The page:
My wife and I had already completed our list of the more typical adventures: Bungee jumping, white-water rafting, skydiving, mountain climbing, even diving with Great White sharks. But, with each new adventure, the adrenalin rush seemed a little less intense. So, when we got to the Hawaii Volcanoes National Park for our latest adventure vacation, I thought I had to do something to ratchet up the excitement. My brilliant idea was to explore one of the newest and freshest caves on the planet: A new lava tube.
The trouble with a lava tube is that it’s not like an ordinary cave. Those are usually cold and damp. Lava tubes are hot—really hot. After all, they are formed as hot lava forces its way through older and cooler lava, called basalt, leaving a nearly perfect tube. Even the old dead ones never seem to cool down.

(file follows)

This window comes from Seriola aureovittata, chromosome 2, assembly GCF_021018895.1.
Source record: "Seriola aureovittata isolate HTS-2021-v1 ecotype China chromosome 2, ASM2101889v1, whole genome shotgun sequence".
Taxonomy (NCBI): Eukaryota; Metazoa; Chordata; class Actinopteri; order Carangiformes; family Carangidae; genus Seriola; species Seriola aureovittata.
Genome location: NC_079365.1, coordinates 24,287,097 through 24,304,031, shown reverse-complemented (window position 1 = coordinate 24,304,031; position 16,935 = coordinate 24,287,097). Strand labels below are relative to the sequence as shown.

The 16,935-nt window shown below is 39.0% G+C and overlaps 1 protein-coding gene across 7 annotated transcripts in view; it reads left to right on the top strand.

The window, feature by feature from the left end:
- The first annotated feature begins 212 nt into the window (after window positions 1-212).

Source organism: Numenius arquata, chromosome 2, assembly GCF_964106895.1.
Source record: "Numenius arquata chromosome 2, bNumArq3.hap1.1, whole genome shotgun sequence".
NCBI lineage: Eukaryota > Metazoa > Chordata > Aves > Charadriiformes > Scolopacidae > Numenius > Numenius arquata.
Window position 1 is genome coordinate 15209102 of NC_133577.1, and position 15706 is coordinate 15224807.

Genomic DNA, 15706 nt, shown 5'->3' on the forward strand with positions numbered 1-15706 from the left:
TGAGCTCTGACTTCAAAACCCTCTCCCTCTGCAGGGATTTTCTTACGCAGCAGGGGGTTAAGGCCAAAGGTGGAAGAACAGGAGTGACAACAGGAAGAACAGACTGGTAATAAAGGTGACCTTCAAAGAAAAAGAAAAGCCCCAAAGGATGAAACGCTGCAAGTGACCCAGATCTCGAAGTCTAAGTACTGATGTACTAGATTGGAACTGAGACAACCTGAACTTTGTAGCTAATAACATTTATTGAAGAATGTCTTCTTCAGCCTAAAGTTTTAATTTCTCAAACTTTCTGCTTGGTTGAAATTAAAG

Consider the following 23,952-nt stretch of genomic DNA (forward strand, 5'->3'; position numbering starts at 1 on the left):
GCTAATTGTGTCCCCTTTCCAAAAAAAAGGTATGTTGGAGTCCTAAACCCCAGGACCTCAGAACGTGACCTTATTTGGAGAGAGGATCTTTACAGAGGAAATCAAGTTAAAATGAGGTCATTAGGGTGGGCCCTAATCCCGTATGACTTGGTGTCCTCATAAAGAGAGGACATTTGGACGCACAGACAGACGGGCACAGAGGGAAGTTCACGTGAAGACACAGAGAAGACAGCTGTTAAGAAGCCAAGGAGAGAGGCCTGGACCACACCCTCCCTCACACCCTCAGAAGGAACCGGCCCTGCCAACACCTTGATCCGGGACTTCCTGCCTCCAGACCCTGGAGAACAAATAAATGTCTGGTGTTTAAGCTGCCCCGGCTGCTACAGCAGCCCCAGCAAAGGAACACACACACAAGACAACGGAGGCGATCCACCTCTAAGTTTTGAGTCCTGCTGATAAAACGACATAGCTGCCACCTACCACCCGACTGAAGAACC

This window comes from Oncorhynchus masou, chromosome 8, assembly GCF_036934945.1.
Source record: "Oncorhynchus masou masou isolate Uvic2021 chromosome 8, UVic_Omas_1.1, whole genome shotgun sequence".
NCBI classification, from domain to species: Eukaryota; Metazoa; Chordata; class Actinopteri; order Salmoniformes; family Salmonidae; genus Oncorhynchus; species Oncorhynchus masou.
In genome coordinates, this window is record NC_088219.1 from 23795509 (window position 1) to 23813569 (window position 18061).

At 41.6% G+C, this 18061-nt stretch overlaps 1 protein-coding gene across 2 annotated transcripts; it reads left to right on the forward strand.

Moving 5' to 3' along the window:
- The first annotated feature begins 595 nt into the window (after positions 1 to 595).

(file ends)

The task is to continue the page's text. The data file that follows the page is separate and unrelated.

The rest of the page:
“Why is it so important that I pretend to be a Yankee fan, Sue?” I said, trying not to be heard above the din at Yankee stadium. “What difference does it make?”
“You can’t pretend!” Sue hissed at me. “Don’t you dare tell anyone in my family that you’re pretending. I don’t want to give them any more reasons to wonder about you.”
“Wonder about me? This is crazy! I’m the baseball fan! You don’t even know how the game is played.”
“Shut up and cheer when I do.”
This post was transferred from http://www.hebner.org
This is an addendum to my previous post, in which I gave President Abraham Lincoln most of the credit for the spare writing style used today in Twitter posts (I’ll never get used to calling them “tweets.”) and phone text messages.